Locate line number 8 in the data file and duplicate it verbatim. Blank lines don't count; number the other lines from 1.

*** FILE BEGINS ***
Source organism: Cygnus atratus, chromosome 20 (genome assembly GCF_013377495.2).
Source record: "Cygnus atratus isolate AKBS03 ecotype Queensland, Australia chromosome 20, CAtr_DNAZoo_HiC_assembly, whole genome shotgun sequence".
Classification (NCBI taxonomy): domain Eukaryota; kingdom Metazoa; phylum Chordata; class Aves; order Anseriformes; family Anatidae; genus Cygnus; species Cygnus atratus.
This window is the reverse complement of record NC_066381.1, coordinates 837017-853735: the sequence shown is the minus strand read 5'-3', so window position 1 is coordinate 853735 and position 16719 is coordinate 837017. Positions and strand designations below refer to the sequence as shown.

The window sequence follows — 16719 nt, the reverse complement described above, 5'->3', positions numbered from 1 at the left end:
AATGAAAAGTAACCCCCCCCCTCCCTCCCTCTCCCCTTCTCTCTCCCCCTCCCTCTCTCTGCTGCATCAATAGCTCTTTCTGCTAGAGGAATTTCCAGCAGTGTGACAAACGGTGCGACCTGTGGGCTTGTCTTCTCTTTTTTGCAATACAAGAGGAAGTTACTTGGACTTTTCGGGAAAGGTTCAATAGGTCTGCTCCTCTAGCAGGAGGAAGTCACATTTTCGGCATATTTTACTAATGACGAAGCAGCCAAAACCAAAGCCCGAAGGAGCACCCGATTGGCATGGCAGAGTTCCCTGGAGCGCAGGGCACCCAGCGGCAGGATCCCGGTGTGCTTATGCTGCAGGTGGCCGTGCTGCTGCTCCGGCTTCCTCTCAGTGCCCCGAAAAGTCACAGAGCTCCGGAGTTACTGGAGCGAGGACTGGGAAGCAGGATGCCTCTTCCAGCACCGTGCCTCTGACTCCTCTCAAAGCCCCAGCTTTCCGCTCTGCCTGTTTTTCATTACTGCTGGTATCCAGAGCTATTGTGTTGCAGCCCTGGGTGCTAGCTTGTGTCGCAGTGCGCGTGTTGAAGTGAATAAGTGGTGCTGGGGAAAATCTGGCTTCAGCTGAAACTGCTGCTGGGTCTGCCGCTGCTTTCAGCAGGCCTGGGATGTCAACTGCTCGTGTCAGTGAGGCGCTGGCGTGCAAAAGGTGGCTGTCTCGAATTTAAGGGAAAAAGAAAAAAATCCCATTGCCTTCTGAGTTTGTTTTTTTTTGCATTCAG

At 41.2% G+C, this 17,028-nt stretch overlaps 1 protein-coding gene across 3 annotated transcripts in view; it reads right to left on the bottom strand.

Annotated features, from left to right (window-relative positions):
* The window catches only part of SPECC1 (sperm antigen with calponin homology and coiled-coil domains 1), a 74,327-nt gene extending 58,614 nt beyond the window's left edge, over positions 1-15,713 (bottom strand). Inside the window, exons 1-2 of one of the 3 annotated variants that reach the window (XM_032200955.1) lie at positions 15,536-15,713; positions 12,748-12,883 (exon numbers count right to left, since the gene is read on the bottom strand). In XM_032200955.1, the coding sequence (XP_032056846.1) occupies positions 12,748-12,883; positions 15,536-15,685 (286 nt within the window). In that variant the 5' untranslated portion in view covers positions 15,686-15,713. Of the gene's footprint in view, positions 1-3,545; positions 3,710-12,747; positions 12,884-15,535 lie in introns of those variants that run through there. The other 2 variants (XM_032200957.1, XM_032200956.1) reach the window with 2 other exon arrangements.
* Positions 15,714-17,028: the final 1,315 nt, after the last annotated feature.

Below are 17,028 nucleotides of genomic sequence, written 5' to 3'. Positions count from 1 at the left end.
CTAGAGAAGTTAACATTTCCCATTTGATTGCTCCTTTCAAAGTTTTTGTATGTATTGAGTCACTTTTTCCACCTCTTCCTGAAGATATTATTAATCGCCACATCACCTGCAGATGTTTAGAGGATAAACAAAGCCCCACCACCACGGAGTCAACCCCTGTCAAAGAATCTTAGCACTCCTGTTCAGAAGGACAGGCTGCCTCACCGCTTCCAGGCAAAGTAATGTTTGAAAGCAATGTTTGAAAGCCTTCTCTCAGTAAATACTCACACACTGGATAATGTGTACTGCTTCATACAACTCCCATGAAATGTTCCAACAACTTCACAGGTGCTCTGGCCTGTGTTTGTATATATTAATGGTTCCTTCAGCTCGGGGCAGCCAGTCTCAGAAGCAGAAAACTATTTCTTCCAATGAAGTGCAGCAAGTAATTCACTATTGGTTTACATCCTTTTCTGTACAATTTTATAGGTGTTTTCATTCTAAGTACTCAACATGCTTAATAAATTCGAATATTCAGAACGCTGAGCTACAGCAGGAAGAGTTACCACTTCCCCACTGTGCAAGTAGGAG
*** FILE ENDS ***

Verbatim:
Annotated features, from left to right (window-relative positions):